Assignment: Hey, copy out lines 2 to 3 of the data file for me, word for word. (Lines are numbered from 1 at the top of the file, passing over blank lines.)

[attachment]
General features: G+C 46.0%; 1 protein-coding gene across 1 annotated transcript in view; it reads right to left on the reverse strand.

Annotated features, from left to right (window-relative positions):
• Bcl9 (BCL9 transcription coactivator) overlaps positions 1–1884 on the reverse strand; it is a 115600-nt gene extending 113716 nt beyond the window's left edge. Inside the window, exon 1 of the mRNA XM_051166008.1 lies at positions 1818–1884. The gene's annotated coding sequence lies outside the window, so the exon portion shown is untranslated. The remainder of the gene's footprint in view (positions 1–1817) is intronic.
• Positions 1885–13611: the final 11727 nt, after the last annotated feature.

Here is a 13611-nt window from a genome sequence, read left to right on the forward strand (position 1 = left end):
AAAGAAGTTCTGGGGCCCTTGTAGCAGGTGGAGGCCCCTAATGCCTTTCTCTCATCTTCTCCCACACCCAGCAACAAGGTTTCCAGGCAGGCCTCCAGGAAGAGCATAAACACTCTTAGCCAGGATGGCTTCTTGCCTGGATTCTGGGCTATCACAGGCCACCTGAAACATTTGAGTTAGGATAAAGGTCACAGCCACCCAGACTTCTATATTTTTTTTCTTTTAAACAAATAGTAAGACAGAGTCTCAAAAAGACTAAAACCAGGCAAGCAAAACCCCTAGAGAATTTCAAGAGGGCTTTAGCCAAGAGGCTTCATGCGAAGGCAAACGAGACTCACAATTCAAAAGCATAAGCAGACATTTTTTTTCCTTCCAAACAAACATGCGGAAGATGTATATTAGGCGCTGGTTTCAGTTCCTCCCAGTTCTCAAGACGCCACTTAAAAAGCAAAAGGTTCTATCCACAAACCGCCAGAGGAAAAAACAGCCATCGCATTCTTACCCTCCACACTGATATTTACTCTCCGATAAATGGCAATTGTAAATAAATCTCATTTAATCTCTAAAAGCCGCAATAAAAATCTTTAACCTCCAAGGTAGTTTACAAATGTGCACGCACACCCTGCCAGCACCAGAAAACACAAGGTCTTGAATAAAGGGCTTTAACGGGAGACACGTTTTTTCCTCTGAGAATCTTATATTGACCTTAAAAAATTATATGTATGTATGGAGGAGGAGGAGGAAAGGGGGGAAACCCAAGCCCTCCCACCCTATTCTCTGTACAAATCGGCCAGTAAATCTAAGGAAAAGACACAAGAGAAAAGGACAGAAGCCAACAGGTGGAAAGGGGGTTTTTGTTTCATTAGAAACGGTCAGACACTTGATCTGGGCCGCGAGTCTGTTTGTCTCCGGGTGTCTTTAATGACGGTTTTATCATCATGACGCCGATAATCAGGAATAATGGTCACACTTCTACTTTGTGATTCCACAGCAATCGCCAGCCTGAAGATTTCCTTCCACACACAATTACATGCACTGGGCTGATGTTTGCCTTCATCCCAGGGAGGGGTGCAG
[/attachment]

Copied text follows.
Annotated features, from left to right (window-relative positions):
• Bcl9 (BCL9 transcription coactivator) overlaps positions 1–1884 on the reverse strand; it is a 115600-nt gene extending 113716 nt beyond the window's left edge. Inside the window, exon 1 of the mRNA XM_051166008.1 lies at positions 1818–1884. The gene's annotated coding sequence lies outside the window, so the exon portion shown is untranslated. The remainder of the gene's footprint in view (positions 1–1817) is intronic.